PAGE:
Residential gardens are a poor substitute for native bushland and increasing urbanisation is a growing threat when it comes to bees, Curtin University research has found.
Published in ‘Urban Ecosystems’, the research looked at bee visits to flowers, which form pollination networks across different native bushland and home garden habitats.
Lead author, Forrest Foundation Scholar Miss Kit Prendergast, from Curtin’s School of Molecular and Life Sciences said the findings highlight the need to prevent destruction of remaining bushland and preserve native vegetation, in order to protect sustainable bee communities and their pollination services.
“Our study involved spending hundreds of hours at 14 sites on the Swan Coastal Plain at Perth, Western Australia, recording which bees visited which flowers in the two types of habitats — gardens and native bushland,” Miss Prendergast said.
“From these bee-plant interactions I was able to map pollination networks, which could be analysed to determine how ‘healthy’ each habitat was for bees and the pollination services it provided, as well as how much potential competition there was between different bee groups, such as between introduced European honeybees and native bee groups.
“We found residential gardens were structurally different to those in bushland remnants, and the increasing loss of these native areas for residential development could disrupt important bee-plant interactions.”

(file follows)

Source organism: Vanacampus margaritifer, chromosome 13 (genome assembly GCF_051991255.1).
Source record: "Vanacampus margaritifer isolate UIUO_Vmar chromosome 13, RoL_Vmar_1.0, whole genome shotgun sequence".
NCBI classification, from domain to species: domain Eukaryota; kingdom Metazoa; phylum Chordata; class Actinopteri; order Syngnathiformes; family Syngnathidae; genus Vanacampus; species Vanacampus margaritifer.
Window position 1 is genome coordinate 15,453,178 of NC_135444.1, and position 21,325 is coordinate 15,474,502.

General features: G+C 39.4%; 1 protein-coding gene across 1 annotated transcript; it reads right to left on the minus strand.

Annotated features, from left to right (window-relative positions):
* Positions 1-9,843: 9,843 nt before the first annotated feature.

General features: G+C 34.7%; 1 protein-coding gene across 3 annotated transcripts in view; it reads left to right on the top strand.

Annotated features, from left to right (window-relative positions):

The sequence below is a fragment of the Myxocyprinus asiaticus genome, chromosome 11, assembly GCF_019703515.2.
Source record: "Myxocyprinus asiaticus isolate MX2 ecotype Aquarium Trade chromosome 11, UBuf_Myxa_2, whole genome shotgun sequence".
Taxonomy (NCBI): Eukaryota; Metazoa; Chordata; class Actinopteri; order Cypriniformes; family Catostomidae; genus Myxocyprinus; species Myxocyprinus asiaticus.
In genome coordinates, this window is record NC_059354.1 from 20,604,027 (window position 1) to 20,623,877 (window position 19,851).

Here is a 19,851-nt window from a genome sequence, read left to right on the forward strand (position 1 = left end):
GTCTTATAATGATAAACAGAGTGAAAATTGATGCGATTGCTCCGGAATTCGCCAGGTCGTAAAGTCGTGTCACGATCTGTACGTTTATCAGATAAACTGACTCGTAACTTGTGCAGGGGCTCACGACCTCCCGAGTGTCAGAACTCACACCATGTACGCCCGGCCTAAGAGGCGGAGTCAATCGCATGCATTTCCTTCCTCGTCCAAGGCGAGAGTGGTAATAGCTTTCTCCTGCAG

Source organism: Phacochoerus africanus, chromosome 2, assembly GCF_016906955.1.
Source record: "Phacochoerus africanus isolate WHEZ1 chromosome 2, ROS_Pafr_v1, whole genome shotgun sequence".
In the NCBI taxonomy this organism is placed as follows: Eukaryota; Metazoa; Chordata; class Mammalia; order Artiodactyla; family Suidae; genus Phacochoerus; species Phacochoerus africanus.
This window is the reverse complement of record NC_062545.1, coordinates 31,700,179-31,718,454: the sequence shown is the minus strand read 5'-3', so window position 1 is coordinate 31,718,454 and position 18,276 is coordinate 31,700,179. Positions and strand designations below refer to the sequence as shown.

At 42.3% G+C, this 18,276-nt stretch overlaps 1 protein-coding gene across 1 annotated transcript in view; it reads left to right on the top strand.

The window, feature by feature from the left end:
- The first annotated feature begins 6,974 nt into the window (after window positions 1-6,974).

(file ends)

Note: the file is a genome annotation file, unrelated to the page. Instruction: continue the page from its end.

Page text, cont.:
Miss Prendergast said that while bushland remnants were more favourable environments for thriving pollination networks of bees and flowers, the chance of bee populations completely disappearing from an area was higher than in residential gardens.
“This suggests that, if disrupted for urban development, bee and plant populations in native bushland remnants would be even more prone to extinctions,” Miss Prendergast said.
“The research shows the importance of bushland preservation to the survival and health of bee populations and the broader ecosystems.
“This has implications for the conservation of wild bee populations in this biodiversity hotspot, and suggests removal of remnant native vegetation for residential development could disrupt the balance and integrity of local ecosystems and lead to extinctions.”